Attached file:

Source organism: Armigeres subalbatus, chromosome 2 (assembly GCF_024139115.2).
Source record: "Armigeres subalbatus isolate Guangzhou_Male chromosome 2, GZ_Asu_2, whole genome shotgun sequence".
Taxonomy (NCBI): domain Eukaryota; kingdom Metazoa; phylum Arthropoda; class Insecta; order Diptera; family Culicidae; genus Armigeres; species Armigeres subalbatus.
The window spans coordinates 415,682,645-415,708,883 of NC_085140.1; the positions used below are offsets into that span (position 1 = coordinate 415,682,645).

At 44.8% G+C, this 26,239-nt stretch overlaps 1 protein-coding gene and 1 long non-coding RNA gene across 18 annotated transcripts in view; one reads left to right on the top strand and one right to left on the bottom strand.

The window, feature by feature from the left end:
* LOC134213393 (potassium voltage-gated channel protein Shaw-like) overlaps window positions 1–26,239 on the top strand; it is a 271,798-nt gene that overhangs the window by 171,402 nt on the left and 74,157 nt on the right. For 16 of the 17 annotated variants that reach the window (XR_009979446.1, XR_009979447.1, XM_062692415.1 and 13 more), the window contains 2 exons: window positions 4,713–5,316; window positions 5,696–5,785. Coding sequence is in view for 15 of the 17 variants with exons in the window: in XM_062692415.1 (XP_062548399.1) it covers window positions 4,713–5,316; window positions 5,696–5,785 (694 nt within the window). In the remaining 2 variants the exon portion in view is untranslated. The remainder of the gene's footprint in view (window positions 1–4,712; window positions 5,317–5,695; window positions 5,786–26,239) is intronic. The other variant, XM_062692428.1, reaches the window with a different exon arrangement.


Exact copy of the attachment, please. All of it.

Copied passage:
Source organism: Armigeres subalbatus, chromosome 2 (assembly GCF_024139115.2).
Source record: "Armigeres subalbatus isolate Guangzhou_Male chromosome 2, GZ_Asu_2, whole genome shotgun sequence".
Taxonomy (NCBI): domain Eukaryota; kingdom Metazoa; phylum Arthropoda; class Insecta; order Diptera; family Culicidae; genus Armigeres; species Armigeres subalbatus.
The window spans coordinates 415,682,645-415,708,883 of NC_085140.1; the positions used below are offsets into that span (position 1 = coordinate 415,682,645).

At 44.8% G+C, this 26,239-nt stretch overlaps 1 protein-coding gene and 1 long non-coding RNA gene across 18 annotated transcripts in view; one reads left to right on the top strand and one right to left on the bottom strand.

The window, feature by feature from the left end:
* LOC134213393 (potassium voltage-gated channel protein Shaw-like) overlaps window positions 1–26,239 on the top strand; it is a 271,798-nt gene that overhangs the window by 171,402 nt on the left and 74,157 nt on the right. For 16 of the 17 annotated variants that reach the window (XR_009979446.1, XR_009979447.1, XM_062692415.1 and 13 more), the window contains 2 exons: window positions 4,713–5,316; window positions 5,696–5,785. Coding sequence is in view for 15 of the 17 variants with exons in the window: in XM_062692415.1 (XP_062548399.1) it covers window positions 4,713–5,316; window positions 5,696–5,785 (694 nt within the window). In the remaining 2 variants the exon portion in view is untranslated. The remainder of the gene's footprint in view (window positions 1–4,712; window positions 5,317–5,695; window positions 5,786–26,239) is intronic. The other variant, XM_062692428.1, reaches the window with a different exon arrangement.